A team of engineers has assembled and tested an innovative new type of wing. The structure, assembled from hundreds of tiny identical pieces, can change shape during flight to help pilots better control planes. The new futuristic wing is lighter, more efficient, and more maneuverable than currently existing wings.

Image credits: Eli Gershenfeld, NASA Ames Research Center.

It’s remarkable that our technology has developed so much that we take flying for granted. A dream for countless human generations across history, flying has become routine in our modern world. Nonetheless, modern aircraft are tremendously complex machines. Now, NASA wants to make them even more impressive, by taking wing design to the next level.

Flying involves several stages: takeoff, cruising, maneuvring, landing, and so on — each of which has its own optimal wing parameters. In order to be able to perform all these stages effectively, conventional wings compromise and sacrifice efficiency.

Furthermore, conventional wings require movable fin-like surfaces (called ailerons), which allow pilots to control the plane — if you’ve ever traveled on the window seat right above the wings, you’ve probably seen them. These ailerons reduce wing efficiency even more.

Engineers now believe they can address both issues by having a wing that shifts and deforms in its entirety based on temporary requirements.

Image credits: Kenny Cheung, NASA Ames Research Center.

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The new wing features a radically different design, consisting of hundreds of tiny identical pieces. These pieces are huddled inside the wing, in an open, lightweight lattice framework, and this whole structure is covered with a thin layer of polymer material. It’s far lighter than conventional wings, which means that it uses less energy.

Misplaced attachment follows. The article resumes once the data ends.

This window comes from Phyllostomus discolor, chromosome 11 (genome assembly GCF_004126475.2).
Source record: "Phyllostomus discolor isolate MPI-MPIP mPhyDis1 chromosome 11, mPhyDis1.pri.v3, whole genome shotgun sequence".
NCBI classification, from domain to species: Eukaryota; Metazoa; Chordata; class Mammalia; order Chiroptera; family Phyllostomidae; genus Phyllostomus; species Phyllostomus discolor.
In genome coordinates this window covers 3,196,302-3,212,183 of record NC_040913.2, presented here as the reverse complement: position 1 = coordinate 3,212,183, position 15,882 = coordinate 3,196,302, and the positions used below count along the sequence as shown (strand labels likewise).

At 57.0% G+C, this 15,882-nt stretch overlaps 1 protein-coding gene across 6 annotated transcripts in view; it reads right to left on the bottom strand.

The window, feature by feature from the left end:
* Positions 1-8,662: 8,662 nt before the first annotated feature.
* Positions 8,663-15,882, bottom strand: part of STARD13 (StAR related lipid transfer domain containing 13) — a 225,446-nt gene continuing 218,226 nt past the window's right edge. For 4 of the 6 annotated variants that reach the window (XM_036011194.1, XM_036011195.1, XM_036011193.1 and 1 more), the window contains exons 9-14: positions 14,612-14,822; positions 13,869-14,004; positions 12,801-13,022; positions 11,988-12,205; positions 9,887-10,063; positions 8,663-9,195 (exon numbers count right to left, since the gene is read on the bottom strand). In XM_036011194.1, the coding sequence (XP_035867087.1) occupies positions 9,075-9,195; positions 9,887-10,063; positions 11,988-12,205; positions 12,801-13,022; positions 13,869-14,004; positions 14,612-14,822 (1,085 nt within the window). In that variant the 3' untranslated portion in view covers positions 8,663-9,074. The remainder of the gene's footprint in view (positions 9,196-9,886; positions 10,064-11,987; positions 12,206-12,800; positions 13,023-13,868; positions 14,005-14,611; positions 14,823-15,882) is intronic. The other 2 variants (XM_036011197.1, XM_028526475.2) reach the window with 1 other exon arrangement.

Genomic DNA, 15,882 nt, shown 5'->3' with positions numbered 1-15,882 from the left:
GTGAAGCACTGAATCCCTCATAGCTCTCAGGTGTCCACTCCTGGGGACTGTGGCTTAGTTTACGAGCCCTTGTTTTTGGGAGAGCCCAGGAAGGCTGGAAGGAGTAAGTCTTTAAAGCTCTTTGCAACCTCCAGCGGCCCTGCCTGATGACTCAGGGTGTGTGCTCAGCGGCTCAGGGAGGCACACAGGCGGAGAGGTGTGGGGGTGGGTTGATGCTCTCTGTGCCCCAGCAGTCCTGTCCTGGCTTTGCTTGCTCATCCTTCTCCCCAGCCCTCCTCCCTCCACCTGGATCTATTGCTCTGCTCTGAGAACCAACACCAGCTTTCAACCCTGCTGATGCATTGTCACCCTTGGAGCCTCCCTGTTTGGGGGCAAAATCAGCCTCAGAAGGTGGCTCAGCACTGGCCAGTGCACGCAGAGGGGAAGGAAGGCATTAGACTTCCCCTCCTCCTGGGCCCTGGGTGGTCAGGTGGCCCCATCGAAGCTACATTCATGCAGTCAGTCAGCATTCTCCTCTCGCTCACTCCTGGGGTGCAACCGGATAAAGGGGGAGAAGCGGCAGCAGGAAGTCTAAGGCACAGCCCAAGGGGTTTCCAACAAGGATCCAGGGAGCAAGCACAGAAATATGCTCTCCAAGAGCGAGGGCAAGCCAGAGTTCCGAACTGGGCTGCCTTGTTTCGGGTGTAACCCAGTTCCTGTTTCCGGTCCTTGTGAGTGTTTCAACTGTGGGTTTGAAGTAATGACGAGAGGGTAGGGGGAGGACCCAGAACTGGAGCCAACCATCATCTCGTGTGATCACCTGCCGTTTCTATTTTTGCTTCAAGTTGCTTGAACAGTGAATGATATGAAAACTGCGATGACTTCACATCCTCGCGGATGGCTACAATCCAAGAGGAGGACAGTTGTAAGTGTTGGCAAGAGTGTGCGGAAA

But the key aspect is that this flexible design allows it to morph into different shapes based on whatever the plane is doing (taking off, landing, etc). It’s a self-adjusting, wing-reconfiguration system.

While the prototype was hand-built by a team of graduate students (how would anything in science get done without graduate students?), the whole thing can be built using 3D printing and robotic assembly, meaning it is very scalable. This process is currently being documented in an upcoming paper.

Image credits: Credit: Kenny Cheung, NASA Ames Research Center.

As a comparison, the new wing lattice has a density of 5.6 kilograms per cubic meter. By comparison, rubber, which has a similar stiffness, has a density of 1,500 kilograms per cubic meter.

The wing was tested at NASA’s high-speed wind tunnel at Langley Research Center, where it performed even a bit better than predicted.

 

In addition to planes, this technology could also be used in wind turbine blades spacecraft, and even bridges. It’s without a doubt one of the most promising technologies of the year.